The thing about this story that touches me is that so many people, especially older people, are being thrown out of their rent-controlled apartments so the landlords can raise the rent. Sometimes you feel that people have no heart. It’s sad and touching, and the thing about Biz is that she’s a survivor. She will survive, even though she’s sent to a home to live in. She gets out of it. She finds a way to survive. Not everybody has that survival gene. There are a lot of sad people, and that makes me feel sad.
What, in your opinion, sets Biz apart from all the other great characters you’ve played in the past?
CP: The survival aspect (of Biz) is very appealing to me. She’s all alone, so she has an assistant to help her with things she can’t do: to take her to the supermarket, to get things for her. That opens up her life to a lot of adventures. Laughter gets you through difficult circumstances, so the fact that I (as Biz) make people laugh is very important, especially now that the world is so crazy.
You’re also a producer on Break A Hip. What has it been like having a hand in the behind-the-scenes aspect of the series?
CP: It’s been very exciting to be able to work with, and not just for, the series. If I have a good idea and say it, my fellow producers, and particularly my director, Cameron, can say either “no, I don’t think so,” or “yeah, what a good idea!” So, I can have input and there can be discussion. It feels very good to have your creative juices flowing again, like they did when I was 14 and I directed A Midsummer Night’s Dream for my school. I loved it. I thought it was a fabulous experience, and now I’m reliving that creative experience that I felt when I was a kid. Thank God that a web series allows actors to do that. We’re very lucky.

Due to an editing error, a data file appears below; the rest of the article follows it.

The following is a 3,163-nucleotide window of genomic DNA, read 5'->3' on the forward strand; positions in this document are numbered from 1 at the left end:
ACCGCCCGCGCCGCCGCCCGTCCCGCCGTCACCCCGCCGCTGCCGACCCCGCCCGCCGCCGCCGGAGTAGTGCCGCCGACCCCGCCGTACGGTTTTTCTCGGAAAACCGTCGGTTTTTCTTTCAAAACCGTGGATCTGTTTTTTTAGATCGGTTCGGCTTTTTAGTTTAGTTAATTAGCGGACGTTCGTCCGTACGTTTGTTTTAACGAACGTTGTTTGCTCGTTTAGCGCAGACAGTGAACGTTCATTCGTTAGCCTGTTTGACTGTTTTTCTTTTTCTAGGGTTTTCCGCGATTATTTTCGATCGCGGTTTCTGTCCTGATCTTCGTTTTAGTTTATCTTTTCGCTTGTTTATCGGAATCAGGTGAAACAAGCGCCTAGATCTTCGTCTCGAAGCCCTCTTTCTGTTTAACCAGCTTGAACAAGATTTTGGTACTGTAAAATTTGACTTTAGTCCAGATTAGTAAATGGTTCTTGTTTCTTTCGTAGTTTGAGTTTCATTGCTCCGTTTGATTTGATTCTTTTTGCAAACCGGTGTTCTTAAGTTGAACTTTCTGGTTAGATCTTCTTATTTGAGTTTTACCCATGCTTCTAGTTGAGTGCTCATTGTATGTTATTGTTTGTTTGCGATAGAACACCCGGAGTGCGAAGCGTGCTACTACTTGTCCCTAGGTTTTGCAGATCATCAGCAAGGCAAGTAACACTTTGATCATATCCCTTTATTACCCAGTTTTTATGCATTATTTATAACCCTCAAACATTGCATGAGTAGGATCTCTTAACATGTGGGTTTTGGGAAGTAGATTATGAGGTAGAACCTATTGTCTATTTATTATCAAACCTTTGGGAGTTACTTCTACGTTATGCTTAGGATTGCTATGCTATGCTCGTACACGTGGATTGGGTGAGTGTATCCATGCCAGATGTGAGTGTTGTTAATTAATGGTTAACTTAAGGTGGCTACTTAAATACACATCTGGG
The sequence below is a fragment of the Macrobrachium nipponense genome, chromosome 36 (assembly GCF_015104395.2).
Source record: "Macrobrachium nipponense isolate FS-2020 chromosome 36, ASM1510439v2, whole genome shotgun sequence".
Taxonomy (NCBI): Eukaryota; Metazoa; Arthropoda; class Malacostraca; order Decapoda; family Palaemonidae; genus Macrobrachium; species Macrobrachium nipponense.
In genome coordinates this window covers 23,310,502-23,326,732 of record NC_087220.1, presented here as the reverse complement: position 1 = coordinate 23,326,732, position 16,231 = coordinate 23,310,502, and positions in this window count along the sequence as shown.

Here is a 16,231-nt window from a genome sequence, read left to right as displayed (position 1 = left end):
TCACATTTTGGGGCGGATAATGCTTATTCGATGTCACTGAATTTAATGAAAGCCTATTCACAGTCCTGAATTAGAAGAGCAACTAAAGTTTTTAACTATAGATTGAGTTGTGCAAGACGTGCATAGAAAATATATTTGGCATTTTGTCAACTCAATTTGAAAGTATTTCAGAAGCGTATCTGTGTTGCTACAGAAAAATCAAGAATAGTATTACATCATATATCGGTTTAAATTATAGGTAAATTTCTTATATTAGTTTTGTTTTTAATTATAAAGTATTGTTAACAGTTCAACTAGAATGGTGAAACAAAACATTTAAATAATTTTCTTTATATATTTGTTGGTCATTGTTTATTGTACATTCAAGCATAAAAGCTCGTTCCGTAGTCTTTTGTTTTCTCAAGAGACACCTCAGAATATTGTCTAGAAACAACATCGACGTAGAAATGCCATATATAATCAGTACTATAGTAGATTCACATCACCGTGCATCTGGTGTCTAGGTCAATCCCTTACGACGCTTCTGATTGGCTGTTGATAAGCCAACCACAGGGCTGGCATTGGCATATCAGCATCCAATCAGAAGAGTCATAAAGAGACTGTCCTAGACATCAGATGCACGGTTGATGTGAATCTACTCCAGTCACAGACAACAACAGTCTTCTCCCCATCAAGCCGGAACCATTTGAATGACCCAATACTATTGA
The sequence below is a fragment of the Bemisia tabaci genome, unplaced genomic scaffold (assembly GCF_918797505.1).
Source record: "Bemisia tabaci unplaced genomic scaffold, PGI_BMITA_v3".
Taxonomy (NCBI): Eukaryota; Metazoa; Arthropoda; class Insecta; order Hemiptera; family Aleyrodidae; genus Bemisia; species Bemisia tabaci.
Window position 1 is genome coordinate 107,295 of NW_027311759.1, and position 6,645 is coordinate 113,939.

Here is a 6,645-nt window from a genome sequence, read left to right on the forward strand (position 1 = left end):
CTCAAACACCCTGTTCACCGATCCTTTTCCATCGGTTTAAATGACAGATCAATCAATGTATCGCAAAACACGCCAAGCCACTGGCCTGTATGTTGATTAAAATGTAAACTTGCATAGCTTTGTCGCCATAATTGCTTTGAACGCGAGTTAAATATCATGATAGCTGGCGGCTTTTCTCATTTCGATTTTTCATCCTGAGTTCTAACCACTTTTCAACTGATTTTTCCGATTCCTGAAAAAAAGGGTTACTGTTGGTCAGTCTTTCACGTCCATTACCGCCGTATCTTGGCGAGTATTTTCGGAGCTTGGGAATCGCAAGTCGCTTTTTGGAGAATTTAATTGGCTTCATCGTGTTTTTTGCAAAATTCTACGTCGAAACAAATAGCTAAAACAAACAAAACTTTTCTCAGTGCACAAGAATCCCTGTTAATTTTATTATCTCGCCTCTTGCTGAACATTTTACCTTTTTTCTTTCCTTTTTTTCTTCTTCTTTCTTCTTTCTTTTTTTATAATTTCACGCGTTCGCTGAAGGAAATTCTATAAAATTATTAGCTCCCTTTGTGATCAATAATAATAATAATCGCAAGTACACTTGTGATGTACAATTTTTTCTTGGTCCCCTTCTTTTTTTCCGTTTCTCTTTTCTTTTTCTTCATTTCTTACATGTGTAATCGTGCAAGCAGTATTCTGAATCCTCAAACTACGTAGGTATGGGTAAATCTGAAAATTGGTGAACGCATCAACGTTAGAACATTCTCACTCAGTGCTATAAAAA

Having had a long career in mainstream movies and TV series, how has acting on a short-form web series like Break A Hip challenged you as an actor? How did you work to meet those challenges?
CP: We had to raise the money (to make the series). There was very little money, and time was very important. I learned the lines thoroughly, and worked really hard alone. Then, I worked really hard with the actors as much as we could before we came in front of the camera. Once we were in front of the camera, and things were rolling, we couldn’t do too many takes because there wasn’t time. So, you had to be really prepared.